Hello fellow readers, Vinegar goes beyond salad. Using white vinegar in household cleaning is inexpensive and effective. While it leaves your house smelling like a pickle, the more natural approach is well worth it. Plus, vinegar can help control weeds.
Ron from Hope asked if I had heard of horticultural-grade vinegar as a weed killer in the garden. I recently learned of the horticultural grade while searching for algae remedies for my natural stone patio. Spray a mix of one-third vinegar to two-thirds water. It will not only kill algae but will help prevent it from growing back.
In a nutshell, horticultural vinegar is more potent (typically 20 percent acidity) versus the 5 percent acidity of the household stuff. You can find horticultural vinegar in home stores, garden centers, or online.
Vinegar Weed-Killer Recipe
John from Stone Church, PA, shared his vinegar and salt weed killer recipe: 1 gallon of household white vinegar and 1 cup of table salt mixed with one tablespoon of liquid dish soap. With or without salt, vinegar is nonselective in what it kills, including desired plants. The household vinegar will only kill the top of a plant, though the salt added may give the one-two punch. But salt will remain in the soil, which is not good in the garden, as you can tell by looking at plants impacted by road salt used in the winter.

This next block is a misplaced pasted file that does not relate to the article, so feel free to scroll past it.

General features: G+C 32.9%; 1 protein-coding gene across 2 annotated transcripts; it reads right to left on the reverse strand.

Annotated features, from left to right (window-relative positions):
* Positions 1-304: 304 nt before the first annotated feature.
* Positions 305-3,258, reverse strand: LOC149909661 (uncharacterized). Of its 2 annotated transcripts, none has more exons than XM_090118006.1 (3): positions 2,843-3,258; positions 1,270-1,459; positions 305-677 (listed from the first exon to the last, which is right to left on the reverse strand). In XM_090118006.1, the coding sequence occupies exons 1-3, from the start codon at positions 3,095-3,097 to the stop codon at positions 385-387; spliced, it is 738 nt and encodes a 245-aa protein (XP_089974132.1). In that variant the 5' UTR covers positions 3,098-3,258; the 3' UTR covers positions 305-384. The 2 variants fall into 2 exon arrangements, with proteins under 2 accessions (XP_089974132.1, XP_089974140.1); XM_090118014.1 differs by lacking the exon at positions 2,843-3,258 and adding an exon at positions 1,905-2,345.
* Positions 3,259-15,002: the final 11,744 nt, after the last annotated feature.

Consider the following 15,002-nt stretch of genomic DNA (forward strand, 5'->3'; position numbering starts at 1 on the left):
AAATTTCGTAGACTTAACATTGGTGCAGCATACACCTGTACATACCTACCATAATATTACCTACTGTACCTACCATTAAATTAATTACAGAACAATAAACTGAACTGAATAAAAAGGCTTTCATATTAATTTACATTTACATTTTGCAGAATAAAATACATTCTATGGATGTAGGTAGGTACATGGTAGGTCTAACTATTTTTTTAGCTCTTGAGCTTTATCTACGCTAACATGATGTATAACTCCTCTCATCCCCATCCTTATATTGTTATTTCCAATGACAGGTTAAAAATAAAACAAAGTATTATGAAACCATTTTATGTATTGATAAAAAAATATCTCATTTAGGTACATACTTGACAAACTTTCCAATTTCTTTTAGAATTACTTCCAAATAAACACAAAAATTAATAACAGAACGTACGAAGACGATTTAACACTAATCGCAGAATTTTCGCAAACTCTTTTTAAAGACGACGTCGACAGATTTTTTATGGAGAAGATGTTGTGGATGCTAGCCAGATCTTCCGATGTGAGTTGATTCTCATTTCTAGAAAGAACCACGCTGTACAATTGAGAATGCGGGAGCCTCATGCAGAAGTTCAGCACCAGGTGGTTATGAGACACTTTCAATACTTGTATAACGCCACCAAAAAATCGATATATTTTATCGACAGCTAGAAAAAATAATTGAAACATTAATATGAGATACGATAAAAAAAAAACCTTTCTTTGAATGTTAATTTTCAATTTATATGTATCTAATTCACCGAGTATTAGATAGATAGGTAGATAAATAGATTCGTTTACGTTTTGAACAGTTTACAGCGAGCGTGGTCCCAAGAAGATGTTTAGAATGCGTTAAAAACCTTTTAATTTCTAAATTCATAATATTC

Horticultural-grade vinegar can kill roots too.
The 20 percent horticultural-grade vinegar can kill roots too but is especially caustic if inhaled or in contact with your skin or eyes, so wear protection. It’s a rumor that vinegar provides fertilizing benefits to your garden. It doesn’t increase the pH levels in soil either, as the effects are temporary unless used in substantial doses. I’d only consider using the salt with vinegar remedy or horticultural vinegar for persistent weeds in gravel driveways, paths, or cracks in sidewalks or walkways.
They say adding 1 cup of orange or citrus oil to a gallon of horticultural vinegar is far more effective. Either way, it needs to be applied on a sunny, above 70-degree dry day, with no rain in the forecast to be effective. Then keep pets away for a few hours until the application dissipates. Of course, the old pull and dig technique may be better. Plus, it’s a great way to relieve stress – take it out on your weeds! Garden dilemmas? AskMaryStone@gmail.com and your favorite Podcast App.
Column Updated 6/30/22
Other vinegar tips :
- Spraying vinegar or sprinkling it in sandboxes or play areas helps deter ants and keeps cats away.
- Soak garden tools in undiluted vinegar overnight, then rinse them to remove rust.
- I’ve heard vinegar rubbed on the fur of a skunked dog works well. Thank God I’ve never had to try this, but if I did, I’d use the household variety and rinse it off after the rub down.